So for me, it’s not so much the race, as an opportunity to fulfil that ambition of sailing solo, long distance around the world following that classic clipper route.
It is a combination of the romance of the opportunity and the Golden Globe Race giving shape and reality [to sailing solo around the world], as well as all that history associated with the race.
What did you learn from the 2018 Golden Globe Race?
Ian Herbert-Jones: Many other people may have said this, but the timing of the race was a bit early. I think a lot of boats were put in a pretty harsh part of the world just a little bit too early in the season, so I think that was interesting for us all to watch that unfold.
This race is a test of mental toughness as well as your sailing ability, and we saw a lot of boats drop out early in the race.
I learned from that that you’ve got to be super ready. If you’re not super ready, it’s going to be very easy to drop out in that first Atlantic passage, because that’s hard enough; you only need a small breakage to drop out.
But, I also saw people like Istvan Kopar, who was sailing on Puffin, the boat I now own, who had everything break, but still continued.
It comes down to be truly prepared, preparing the boat and preparing yourself mentally. Istvan was a great example of that. He was so determined and he just kept at it.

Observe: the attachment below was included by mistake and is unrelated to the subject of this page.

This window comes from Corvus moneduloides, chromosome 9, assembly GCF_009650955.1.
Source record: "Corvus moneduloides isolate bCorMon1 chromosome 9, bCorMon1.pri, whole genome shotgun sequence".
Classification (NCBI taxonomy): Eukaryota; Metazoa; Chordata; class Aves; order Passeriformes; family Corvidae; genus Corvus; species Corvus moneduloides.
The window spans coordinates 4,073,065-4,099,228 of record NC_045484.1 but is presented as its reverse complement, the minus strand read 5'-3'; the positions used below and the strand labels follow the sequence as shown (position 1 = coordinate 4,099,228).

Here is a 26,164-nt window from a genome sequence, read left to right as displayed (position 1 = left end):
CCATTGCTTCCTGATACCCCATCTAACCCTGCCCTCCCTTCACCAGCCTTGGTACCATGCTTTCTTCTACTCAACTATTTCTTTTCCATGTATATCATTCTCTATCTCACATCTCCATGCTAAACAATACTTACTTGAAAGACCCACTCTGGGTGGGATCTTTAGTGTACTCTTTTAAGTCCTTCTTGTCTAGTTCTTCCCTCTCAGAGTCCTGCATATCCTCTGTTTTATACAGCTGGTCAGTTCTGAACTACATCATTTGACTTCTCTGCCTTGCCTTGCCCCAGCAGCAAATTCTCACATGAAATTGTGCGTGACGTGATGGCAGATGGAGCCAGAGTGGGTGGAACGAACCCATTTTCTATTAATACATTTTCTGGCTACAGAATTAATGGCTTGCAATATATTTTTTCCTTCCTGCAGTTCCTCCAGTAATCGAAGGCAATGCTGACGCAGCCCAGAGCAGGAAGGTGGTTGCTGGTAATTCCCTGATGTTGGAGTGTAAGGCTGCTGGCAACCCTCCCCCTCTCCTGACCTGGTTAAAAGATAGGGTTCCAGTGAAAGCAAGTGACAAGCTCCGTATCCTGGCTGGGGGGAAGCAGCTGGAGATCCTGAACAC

He had problems which would have left others dropping out of the race.
That resilience is so important on the days you need it and will make the difference between stopping at the Canaries, and finishing the race.
I’ve stayed in contact with Istvan; he has been a great help.
Why did you decide to buy Puffin and how are you preparing her for the race?
Ian Herbert-Jones: I am not a professional skipper, I have a full time job and I have a family, so I hoped to find a boat that was as close to race ready as possible.
My thought process was that was going to save me a bunch of time, and allow me to constraint the sailing. It has not quite worked out that way!
But, she has done the race once and made it back, and she is a Tradewind 35, and I like Tradewinds. I have a soft spot for this flush decked, ‘go anywhere’ Land Rover of the sea type boat. They might not be as glamorous as a Rustler but she is my kind of thing.